What to watch in the future of cloud adoption

The government’s road to cloud computing has never been easy, but as more agencies seek to make the shift, new challenges and opportunities are following.
Matt Goodrich at the 2017 Digital Innovation Summit. (FedScoop)

The federal government’s road to cloud computing has never been easy, but as more agencies seek to make the shift, new challenges and opportunities are following.

Federal cloud adoption officials talked Thursday at the Digital Transformation Summit presented by Dell Technologies and produced by FedScoop about the early wins and what lies ahead for agencies in the next step of the cloud age.

How will the cybersecurity executive order affect cloud consumption?

Following the Trump administration’s May release of its cybersecurity order, federal agencies are taking a closer look at both the standards they need to meet as well as how they will pay for the shift.


Matt Goodrich, director of the Federal Risk and Authorization Management Program, said the order highlights the challenges agencies have already undergone, but it also provides them an easier path to adoption with its embrace of shared services.

“One of the things I really appreciate about the executive order is that it is kind of taking the pain points that we have experienced in the past eight or nine years and actually taking a direct stance to solve it more directly,” he said.

“It is also, in an indirect way, acknowledging that agencies don’t always have all of the money to do the right security,” Goodrich said. “So how to solve that by focusing on things like shared services or you can outsource some of those things to someone can do some of those things for you.”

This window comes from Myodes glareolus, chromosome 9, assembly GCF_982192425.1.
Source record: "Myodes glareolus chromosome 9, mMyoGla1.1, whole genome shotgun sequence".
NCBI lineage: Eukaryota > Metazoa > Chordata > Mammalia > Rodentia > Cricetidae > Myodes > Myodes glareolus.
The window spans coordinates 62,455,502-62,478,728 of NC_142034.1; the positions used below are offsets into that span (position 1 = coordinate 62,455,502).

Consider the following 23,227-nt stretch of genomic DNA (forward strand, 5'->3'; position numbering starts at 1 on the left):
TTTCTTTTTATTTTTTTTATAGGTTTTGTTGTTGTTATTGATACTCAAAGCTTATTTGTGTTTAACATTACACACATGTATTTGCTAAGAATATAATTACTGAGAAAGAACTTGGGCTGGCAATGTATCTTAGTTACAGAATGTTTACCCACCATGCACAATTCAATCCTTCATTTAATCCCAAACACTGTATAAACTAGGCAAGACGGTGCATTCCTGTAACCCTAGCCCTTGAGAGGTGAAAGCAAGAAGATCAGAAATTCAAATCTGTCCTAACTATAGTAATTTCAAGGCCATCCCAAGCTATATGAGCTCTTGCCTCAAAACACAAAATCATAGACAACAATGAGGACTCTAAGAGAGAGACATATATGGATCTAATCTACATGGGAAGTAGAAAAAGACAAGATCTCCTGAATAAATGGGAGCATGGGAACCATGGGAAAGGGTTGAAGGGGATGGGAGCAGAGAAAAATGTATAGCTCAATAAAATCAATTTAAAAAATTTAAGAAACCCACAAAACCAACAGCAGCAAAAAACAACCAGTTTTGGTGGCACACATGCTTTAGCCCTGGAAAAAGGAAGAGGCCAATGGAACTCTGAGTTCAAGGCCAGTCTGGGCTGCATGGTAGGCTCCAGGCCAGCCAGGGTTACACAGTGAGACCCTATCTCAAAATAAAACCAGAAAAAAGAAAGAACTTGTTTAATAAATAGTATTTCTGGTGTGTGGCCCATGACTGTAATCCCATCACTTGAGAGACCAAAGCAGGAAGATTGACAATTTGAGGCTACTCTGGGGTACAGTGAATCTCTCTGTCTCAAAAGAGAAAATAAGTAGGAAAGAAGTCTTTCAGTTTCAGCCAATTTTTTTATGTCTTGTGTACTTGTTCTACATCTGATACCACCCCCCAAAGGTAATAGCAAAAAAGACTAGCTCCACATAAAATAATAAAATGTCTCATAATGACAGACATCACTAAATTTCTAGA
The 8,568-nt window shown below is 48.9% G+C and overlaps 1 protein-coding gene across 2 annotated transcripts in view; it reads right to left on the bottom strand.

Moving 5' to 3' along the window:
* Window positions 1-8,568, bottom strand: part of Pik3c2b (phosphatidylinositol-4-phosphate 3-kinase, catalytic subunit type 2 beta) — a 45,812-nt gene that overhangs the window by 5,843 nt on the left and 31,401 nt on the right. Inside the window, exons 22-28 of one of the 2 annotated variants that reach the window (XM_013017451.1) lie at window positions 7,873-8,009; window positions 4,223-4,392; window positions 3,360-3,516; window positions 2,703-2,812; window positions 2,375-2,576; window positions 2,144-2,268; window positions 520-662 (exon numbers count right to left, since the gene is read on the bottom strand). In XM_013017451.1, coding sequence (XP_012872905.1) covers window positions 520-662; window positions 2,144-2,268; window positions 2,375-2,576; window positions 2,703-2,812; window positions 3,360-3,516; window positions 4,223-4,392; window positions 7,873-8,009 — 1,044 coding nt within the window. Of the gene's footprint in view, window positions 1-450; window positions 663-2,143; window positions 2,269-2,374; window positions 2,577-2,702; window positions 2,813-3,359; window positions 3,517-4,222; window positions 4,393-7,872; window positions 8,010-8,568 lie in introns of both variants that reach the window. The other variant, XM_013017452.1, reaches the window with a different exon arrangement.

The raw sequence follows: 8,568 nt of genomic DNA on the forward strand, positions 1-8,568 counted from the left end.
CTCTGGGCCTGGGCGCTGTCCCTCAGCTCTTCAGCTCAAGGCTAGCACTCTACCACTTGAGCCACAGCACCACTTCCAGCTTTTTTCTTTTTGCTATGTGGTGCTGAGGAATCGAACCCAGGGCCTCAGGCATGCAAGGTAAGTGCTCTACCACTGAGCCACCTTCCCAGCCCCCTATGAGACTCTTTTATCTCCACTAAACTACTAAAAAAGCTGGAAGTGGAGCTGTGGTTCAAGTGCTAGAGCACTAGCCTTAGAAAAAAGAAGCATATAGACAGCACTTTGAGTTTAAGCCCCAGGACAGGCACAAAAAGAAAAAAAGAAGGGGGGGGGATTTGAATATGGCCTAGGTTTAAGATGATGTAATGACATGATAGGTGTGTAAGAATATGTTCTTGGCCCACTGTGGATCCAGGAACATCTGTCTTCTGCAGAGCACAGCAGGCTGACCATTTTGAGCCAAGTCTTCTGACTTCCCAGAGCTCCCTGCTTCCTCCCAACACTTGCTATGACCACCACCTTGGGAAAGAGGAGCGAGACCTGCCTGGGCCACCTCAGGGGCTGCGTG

He added that the order removes some of the previous barriers to cloud adoption and allows agencies to put more focus on their mission-critical tasks.

Can ATOs be done in a day?


Lauren Knausenberger, the Air Force’s director of cyberspace innovation, outlined the service’s plan to speed cloud adoption in a day as a way to streamline the authority to operate process.

“Cloud adoption is a bit of a slow process,” she said. “We’re moving towards this floodgate of innovation, so we need to get ahead of policy issues so that innovation doesn’t have its rapid speed right into a brick wall.”

To speed the process, the Air Force is in the preliminary phase of its ATO-in-a-day program, which gives cloud service providers an approved platform and criteria of software to apply to accelerate the authorization process.

“It’s a concept that we’ve confirmed is compliant, but we’ve not run into a lot of applications getting to go through this process because the technical paces are still fluid at this point,” she said.

Goodrich also said that there needs to be more communication about what the expectations for ATO-in-a-day are, elaborating that some applications require a heavier lift than others.


FedRAMP’s next year will be all about the data

Goodrich said with the continued growth of FedRAMP-approved providers, the office is taking a deeper look at acquisition and vendor data to get a sense of the services agencies will need in the future and which providers can deliver those.

“A lot of it depends upon the modernization efforts that the government is doing,” he said. Agencies have already picked off a lot of the “low-hanging fruit,” like email and websites. “But now it comes to those much larger transformation initiatives and what do they need to support that.”

“Is that going to be all of the different [software-as-a-service] providers out there? Maybe not. Maybe it’s actually truly getting the energy and effort to transform those legacy systems into a cloud environment,” Goodrich said.

Carten Cordell

Written by Carten Cordell

Carten Cordell is a Senior Technology Reporter for FedScoop. He is a former workforce and acquisition reporter at Federal Times, having previously served as online editor for Northern Virginia Magazine and Investigative Reporter for, Virginia Bureau. Carten was a 2014 National Press Foundation Paul Miller Fellow and has a Master’s degree from the Medill School of Journalism at Northwestern University. He is also a graduate of Auburn University and promises to temper his passions for college football while in the office.

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